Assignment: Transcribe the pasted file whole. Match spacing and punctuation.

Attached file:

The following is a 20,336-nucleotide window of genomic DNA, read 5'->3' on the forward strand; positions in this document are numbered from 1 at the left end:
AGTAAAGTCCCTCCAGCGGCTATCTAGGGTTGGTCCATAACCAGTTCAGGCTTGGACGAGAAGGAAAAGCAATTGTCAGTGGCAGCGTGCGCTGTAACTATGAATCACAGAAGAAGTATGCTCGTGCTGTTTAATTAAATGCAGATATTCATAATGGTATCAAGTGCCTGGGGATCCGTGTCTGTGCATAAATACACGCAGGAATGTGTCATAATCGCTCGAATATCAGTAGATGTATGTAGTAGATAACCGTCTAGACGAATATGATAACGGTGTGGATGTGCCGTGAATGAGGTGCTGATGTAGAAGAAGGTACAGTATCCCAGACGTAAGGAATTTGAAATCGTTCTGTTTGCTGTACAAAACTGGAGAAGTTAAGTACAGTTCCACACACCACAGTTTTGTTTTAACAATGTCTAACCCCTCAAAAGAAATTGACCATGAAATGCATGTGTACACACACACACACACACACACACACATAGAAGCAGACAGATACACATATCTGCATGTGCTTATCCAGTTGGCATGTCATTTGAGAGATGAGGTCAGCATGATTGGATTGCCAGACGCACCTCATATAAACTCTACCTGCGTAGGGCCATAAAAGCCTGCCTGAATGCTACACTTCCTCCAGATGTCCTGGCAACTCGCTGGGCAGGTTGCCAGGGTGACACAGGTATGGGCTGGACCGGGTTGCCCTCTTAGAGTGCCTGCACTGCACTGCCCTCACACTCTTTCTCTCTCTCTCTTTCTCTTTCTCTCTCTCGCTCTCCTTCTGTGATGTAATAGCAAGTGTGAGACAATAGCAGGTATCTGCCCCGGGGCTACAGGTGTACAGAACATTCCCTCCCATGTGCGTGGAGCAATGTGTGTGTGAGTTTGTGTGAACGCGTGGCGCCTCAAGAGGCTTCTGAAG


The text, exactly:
The following is a 20,336-nucleotide window of genomic DNA, read 5'->3' on the forward strand; positions in this document are numbered from 1 at the left end:
AGTAAAGTCCCTCCAGCGGCTATCTAGGGTTGGTCCATAACCAGTTCAGGCTTGGACGAGAAGGAAAAGCAATTGTCAGTGGCAGCGTGCGCTGTAACTATGAATCACAGAAGAAGTATGCTCGTGCTGTTTAATTAAATGCAGATATTCATAATGGTATCAAGTGCCTGGGGATCCGTGTCTGTGCATAAATACACGCAGGAATGTGTCATAATCGCTCGAATATCAGTAGATGTATGTAGTAGATAACCGTCTAGACGAATATGATAACGGTGTGGATGTGCCGTGAATGAGGTGCTGATGTAGAAGAAGGTACAGTATCCCAGACGTAAGGAATTTGAAATCGTTCTGTTTGCTGTACAAAACTGGAGAAGTTAAGTACAGTTCCACACACCACAGTTTTGTTTTAACAATGTCTAACCCCTCAAAAGAAATTGACCATGAAATGCATGTGTACACACACACACACACACACACACACATAGAAGCAGACAGATACACATATCTGCATGTGCTTATCCAGTTGGCATGTCATTTGAGAGATGAGGTCAGCATGATTGGATTGCCAGACGCACCTCATATAAACTCTACCTGCGTAGGGCCATAAAAGCCTGCCTGAATGCTACACTTCCTCCAGATGTCCTGGCAACTCGCTGGGCAGGTTGCCAGGGTGACACAGGTATGGGCTGGACCGGGTTGCCCTCTTAGAGTGCCTGCACTGCACTGCCCTCACACTCTTTCTCTCTCTCTCTTTCTCTTTCTCTCTCTCGCTCTCCTTCTGTGATGTAATAGCAAGTGTGAGACAATAGCAGGTATCTGCCCCGGGGCTACAGGTGTACAGAACATTCCCTCCCATGTGCGTGGAGCAATGTGTGTGTGAGTTTGTGTGAACGCGTGGCGCCTCAAGAGGCTTCTGAAG